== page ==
Jakaranda Specialist, Kehinde Ololade educate Nigerians on Cervical Cancer awareness, causes, symptoms , treatment 

By Solanke Ayomideji Taiwo 

ABEOKUTA — An Oncologist with the Jacaranda cancer centre Dr Ololade Dr Kehinde Ololade has educated Nigerians on the causes of Cervical Cancer, the sign and symptoms, and how to possibly manage it on a live radio program on Splash 106.7 Fm today 18th of January 2024.

Jacaranda Cancer Center, a company which specializes in radiation Oncology, clinical oncology and nuclear medicine situated in Nigeria.

According to Ololade, Cervical cancer is the fourth most common cancer in women globally with an estimated 604 000 new cases and 342 000 deaths in 2020. In Nigeria 12000 new cases and 8000 deaths were recorded in 2020. The highest rates of cervical cancer incidence and mortality are in low- and middle-income countries which reflected major inequities driven by lack of access to national HPV vaccination, cervical screening and treatment services and social and economic determinant.

While highlighting the causes, he said Cervical cancer is caused by persistent infection with the human papillomavirus (HPV). Women living with HIV are 5 times more likely to develop cervical cancer compared to women without HIV, Prophylactic vaccination against HPV and screening and treatment of pre-cancer lesions are effective ways to prevent cervical cancer and are very cost-effective. 

"Cancer can be cured if diagnosed at an early stage and treated promptly, Countries around the world are working to accelerate the elimination of cervical cancer in the coming decades, with an agreed set of three targets to be met by 2030." Said Ololade. 

When asked how to prevent cervical cancer by the radio presenter, Dr. Kehinde Ololade said the ways to prevent cervical cancer is through boosting of public awareness, access to information and services are key to prevention and control across the life course.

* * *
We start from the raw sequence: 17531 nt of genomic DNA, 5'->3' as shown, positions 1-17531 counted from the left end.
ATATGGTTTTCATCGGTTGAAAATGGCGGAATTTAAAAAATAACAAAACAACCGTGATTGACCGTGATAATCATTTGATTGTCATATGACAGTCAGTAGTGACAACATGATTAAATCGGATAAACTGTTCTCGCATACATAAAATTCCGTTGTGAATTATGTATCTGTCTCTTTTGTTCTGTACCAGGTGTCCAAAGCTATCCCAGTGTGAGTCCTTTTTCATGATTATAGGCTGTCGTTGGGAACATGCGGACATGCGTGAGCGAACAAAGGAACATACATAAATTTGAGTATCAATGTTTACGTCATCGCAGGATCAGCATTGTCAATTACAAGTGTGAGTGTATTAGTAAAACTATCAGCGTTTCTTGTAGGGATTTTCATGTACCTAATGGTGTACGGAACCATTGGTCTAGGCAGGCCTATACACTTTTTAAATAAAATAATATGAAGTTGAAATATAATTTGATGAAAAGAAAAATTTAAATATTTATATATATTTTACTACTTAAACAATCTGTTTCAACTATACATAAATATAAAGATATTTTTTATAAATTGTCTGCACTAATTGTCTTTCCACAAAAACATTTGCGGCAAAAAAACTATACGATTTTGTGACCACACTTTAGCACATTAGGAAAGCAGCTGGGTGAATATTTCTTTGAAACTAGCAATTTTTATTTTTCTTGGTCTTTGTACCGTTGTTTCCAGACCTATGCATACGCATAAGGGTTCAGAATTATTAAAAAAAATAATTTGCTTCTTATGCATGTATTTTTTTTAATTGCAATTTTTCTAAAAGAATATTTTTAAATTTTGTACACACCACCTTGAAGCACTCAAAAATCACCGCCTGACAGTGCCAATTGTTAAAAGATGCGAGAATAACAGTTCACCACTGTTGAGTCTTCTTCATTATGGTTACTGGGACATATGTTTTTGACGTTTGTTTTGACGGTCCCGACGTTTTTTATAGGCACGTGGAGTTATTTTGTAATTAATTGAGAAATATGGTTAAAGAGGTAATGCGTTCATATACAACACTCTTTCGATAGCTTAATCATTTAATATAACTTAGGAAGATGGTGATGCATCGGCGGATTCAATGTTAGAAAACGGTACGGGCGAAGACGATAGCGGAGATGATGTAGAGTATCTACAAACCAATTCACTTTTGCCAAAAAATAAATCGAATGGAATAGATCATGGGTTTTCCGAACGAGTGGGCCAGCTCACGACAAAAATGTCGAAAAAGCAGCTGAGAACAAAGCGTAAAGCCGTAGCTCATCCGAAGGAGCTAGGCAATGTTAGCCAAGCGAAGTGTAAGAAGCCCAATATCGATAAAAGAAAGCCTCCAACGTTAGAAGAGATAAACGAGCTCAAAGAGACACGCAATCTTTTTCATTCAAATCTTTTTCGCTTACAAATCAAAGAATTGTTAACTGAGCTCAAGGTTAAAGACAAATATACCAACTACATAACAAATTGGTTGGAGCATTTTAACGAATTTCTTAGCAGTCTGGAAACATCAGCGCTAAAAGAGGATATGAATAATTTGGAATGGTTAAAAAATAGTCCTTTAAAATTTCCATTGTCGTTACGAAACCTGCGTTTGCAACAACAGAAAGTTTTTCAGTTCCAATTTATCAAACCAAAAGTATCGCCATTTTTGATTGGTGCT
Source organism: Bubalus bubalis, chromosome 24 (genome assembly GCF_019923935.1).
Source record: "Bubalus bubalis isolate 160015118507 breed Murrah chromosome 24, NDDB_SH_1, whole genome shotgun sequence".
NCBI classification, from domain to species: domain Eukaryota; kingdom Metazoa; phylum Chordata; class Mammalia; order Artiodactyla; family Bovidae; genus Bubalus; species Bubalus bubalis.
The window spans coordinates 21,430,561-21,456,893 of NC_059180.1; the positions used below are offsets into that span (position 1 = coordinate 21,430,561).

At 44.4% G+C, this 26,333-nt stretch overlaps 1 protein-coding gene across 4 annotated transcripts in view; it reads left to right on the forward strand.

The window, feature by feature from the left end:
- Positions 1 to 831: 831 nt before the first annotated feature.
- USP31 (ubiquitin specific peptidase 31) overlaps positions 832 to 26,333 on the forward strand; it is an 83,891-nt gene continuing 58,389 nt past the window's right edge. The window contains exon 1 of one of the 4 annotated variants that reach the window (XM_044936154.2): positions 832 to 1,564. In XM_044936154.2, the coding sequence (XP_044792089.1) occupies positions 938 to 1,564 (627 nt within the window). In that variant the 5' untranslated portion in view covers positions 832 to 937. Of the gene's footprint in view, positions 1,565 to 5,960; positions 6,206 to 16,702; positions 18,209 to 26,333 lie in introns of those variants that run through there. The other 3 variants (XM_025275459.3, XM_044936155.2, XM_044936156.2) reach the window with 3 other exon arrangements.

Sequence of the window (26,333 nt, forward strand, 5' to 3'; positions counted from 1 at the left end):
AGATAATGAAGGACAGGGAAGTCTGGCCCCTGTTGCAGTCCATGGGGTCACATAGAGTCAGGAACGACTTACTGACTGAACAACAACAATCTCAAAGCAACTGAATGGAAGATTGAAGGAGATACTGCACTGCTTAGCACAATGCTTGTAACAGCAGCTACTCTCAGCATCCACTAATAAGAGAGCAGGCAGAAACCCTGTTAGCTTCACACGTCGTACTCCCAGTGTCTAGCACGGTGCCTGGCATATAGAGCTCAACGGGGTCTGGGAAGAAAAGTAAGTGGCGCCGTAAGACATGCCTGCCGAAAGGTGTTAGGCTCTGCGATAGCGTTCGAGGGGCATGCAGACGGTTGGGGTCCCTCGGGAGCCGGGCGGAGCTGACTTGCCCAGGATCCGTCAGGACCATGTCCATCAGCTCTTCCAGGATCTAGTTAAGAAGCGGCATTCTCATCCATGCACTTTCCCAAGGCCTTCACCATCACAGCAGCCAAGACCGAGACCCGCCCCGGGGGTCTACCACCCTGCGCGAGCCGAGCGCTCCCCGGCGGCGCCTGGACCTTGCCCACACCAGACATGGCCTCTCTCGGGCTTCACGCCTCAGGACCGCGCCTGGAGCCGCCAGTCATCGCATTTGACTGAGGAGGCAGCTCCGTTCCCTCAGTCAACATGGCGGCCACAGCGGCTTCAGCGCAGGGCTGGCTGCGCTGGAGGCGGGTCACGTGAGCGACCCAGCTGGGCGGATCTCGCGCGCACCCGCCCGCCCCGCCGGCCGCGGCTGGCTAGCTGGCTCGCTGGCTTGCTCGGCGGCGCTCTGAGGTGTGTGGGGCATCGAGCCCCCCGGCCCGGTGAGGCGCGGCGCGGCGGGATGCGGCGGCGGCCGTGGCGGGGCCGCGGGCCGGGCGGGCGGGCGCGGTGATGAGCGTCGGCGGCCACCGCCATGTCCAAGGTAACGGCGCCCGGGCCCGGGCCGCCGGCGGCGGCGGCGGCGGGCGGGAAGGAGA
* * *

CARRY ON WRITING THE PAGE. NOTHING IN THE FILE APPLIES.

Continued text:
He said, Being vaccinated at age 9–14 years is a very effective way to prevent HPV infection, cervical cancer and other HPV-related cancers, Screening every 3 years of 30 (25 years in women living with HIV) Women living with HIV are 5 times more likely to have cervical cancer, which when treated, also prevents cervical cancer, At any age with symptoms or concerns, early detection followed by prompt quality treatment can cure cervical cancer.

However, he said women should be screened for cervical cancer every 3 to 5 years starting at age 21. Women living with HIV should be screened every 3 years starting at age 21. The global strategy encourages a minimum of two lifetime screens with a high-performance HPV test by age 35 and again by age 45 years. Precancers rarely cause symptoms, which is why regular cervical cancer screening is important, even if you have been vaccinated against HPV.

Also, Self-collection of a sample for HPV testing, which may be a preferred choice for women, has been shown to be as reliable as samples collected by healthcare providers.

After a positive HPV test (or other screening method) a healthcare provider can look for changes on the cervix (such as precancers) which may develop into cervical cancer if left untreated. Treatment of precancers is a simple procedure and prevents cervical cancer. Treatment may be offered in the same visit (the see and treat approach) or after a second test (the see, triage and treat approach), which is especially recommended for women living with HIV.

He concluded that treatments of precancers are quick and generally painless causing infrequent complications. Treatment steps include colposcopy or visual inspection of the cervix to locate and assess the lesion followed by thermal ablation, which involves using a heated probe to burn off cells, cryotherapy, which involves using a cold probe to freeze off the cells, LEETZ (large loop excision of the transformation zone), which involves removing your abnormal tissues with an electrically heated loop; and/or, a cone biopsy, which involves using a knife to remove a cone-shaped wedge of tissue. There is also the role for surgery and chemotherapy in the management of cervical cancer.

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